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Maps updated with additional station data 11am,  

I think we can all agree there has been a lot of shaking over the past few days. Scientists from GNS Science and University of Auckland, GeoNet field technicians and our platform team, have been busy at work collating the data to figure out exactly how much shaking occurred. While we still haven't retrieved all of data, here is what we have so far.

Ground shaking caused by the Kaikoura Earthquake reached over MMI VIII near the fault rupture, on the Modified Mercalli Intensity Scale and is considered severe. In Wellington, some areas experienced shaking up to MMI VI-VII, which is considered strong. This is based on the current Shakemap calculation, which includes both measured data and estimated values. This may be updated as more information is acquired.

PGA Information

The strongest ground shaking measured by GeoNet instrumentation so far was a peak ground acceleration of (PGA) 1.3g in Ward. Since publishing this story, data has come in from the WTMC station in Waiau with a vertical PGA over 3g. As yet, we're unsure if this is a reliable value, it may have been contaminated by other effects.

 

 

The highest ground accelerations extend in a band trending northeast from the epicentre. This aligns with where the largest fault movements have occurred, based on field surveys.

In the Wellington region, PGAs exceeded 0.2g in parts of the CBD and Lower Hutt. This is similar to that experienced during the Cook Strait sequence (earthquakes of M6.6), however the duration of shaking was significantly longer (around four times) and there was more long period energy.

In Christchurch, the recorded PGAs were lower (less than 0.1g) even though the city is closer to the epicentre. This is related to the fault rupturing from the epicentre northwards away from Christchurch. This is our understanding based on what we know so far about the faults.

We are still acquiring strong motion data from the closest stations to the rupture.

 

 

Shakemap

Shakemap is a combined model of the estimated ground shaking based on instrumental observations from GeoNet sites and ground motion predictions based on the current fault models. As we get more information from InSAR (Interferometric Synthetic Aperture Radar) the fault models are likely to be updated.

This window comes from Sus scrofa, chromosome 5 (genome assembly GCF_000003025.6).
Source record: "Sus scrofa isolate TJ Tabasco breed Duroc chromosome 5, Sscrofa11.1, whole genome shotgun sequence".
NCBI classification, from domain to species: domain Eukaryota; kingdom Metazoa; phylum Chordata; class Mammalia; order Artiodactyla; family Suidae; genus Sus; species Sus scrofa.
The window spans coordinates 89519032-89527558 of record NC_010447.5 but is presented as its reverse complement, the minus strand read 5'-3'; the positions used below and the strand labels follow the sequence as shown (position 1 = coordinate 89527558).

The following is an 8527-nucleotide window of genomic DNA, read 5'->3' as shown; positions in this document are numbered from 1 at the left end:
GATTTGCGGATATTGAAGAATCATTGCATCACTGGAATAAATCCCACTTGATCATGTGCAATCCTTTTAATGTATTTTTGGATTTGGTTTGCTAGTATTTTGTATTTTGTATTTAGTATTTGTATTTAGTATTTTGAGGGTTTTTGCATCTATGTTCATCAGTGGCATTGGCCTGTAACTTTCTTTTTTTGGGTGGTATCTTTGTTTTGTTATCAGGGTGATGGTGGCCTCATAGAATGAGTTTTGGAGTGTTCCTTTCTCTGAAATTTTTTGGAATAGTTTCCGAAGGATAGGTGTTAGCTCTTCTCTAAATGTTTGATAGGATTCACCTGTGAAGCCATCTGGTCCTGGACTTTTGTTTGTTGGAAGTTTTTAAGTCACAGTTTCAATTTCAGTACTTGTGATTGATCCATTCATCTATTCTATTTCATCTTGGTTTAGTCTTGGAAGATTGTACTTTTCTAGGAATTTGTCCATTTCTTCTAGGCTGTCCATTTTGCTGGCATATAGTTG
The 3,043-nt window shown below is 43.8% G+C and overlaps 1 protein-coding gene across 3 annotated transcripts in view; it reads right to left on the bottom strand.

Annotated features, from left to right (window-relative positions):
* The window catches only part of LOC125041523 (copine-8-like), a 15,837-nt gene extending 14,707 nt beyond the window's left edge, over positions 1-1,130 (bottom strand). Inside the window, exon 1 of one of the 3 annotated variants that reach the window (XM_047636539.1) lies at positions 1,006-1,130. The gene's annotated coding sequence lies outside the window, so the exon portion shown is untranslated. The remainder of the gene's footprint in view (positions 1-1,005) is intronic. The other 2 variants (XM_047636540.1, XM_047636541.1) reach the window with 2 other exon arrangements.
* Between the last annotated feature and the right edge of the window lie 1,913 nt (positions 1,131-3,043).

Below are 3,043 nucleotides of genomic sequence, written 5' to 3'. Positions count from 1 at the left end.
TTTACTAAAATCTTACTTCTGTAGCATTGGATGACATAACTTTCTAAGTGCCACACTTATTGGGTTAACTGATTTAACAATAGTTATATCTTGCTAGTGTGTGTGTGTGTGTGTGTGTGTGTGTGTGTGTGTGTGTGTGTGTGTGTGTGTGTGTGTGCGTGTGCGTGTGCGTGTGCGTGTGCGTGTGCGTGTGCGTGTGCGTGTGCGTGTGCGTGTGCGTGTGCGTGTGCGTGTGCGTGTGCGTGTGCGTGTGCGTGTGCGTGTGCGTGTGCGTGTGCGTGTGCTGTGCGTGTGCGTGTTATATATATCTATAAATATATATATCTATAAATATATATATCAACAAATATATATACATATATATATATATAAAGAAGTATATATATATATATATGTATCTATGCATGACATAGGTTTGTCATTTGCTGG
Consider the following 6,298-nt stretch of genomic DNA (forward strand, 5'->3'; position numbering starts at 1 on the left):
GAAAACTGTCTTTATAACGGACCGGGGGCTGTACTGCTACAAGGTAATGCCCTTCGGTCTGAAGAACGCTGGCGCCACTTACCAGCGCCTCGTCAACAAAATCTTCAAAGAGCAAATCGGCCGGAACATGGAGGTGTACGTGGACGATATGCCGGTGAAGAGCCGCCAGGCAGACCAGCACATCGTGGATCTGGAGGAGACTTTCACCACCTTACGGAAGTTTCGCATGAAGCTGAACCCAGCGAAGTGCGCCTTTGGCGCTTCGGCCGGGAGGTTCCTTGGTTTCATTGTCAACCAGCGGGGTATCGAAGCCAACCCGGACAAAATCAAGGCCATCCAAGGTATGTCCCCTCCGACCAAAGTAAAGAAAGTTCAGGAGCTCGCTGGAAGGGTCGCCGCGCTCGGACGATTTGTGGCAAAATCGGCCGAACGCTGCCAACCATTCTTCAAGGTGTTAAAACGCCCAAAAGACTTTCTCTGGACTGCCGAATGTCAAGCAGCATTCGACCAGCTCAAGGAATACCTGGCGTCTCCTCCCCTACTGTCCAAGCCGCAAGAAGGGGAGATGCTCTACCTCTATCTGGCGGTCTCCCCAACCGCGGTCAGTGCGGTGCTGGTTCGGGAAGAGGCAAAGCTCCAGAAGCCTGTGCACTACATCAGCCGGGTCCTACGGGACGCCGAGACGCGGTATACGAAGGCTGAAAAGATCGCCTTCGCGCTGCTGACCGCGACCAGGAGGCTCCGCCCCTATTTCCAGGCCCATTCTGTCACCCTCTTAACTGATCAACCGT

Shakemap also takes into account soil conditions that can amplify shaking in certain areas. This can be seen on the map as areas experiencing higher shaking despite being further from fault rupture.

 

Before the foul weather set in, a team of GNS Science geologists, Nicola Litchfield and Pilar Villamor, went out on helicopter flights trying to pin down exactly which fault lines ruptured in the Kaikoura Earthquake.  Their observations confirmed what our seismologists have been saying – that this was a very complex earthquake. On their trip they observed several different faults rupturing the land. They mostly followed State Highway 1 as we flew down the east coast of the upper South Island. Roads are very useful markers for telling how much a fault has moved.
 

The trip in their own words:

 

Kekerengu and Waipapa Bay

“The first fault rupture we saw was the Kekerengu Fault. The fault shifted State Highway 1 and the railway line by at least 2.3 m horizontally and 1 m vertically. We followed the fault rupture from the beach inland for 2km to Bluff Station. Here, the earthquake had dislocated hills, fences, roads, buildings and the river bed, some by as much as 10m horizontally. A house was also spectacularly moved off its foundations - the occupants were shaken up, but otherwise okay. This was as far as we flew along this fault so the surface rupture could well have continued past this point.

We continued flying south. At Waipapa Bay the road and railway line were shifted by 1m. Further south, we came to the Hope Fault. From the air it looked like this has offset the road by about 1m. We didn’t follow the Hope Fault inland on this flight, but we’ve heard from other scientists who did fly along here earlier, that they didn’t see any disturbance of the land

 

 

Hundalee, Emu Plains, and The Humps fault zone (yes, someone long ago named a fault 'The Humps')

Then it was on to the Hundalee Fault. Again, we saw the fault had disturbed State Highway 1 and the railway line as well as the beach south of Kaikoura.

We then flew to the epicentre area (The Humps fault zone and Emu Plains) and found some fault ruptures on the north side of the Waiau River, some on previously unknown faults. It was less clear exactly how these faults had moved compared to the others further north, but it looked like some horizontal movement had occurred. At the western end these ruptures had affected some small streams.”

Field trips like this one can only find where fault lines have broken through to the surface. It’s likely that other faults below the surface (or longer lengths of the faults mentioned above) have also moved. Other investigations including satellite images will help to show any subsurface fault movements.

What Next?

Now that the wind and rain have subsided, additional teams are out in the field - they’re hoping to cover areas that Nicola and Pilar didn’t get to.


Fault Map by: Litchfield NJ, Barrell DJA, Begg JG, Benson A, Berryman KR, Clark KJ, Cochran UA, Cox SC, Gasston C, Glassey, PJ, Heron DW, Howarth JD, Langridge RM, Little T, Lukovic B, Nicol A, Pettinga J, Ries WF, Rowland J, Stirling MW, Townsend DB, Upton P, Van Dissen RJ, Villamor, P. 2016. 14th November 2016 Kaikoura Earthquake. Preliminary earthquake geology observations. GNS Science. http:dx.doi.org/10.21420/G2MW2D


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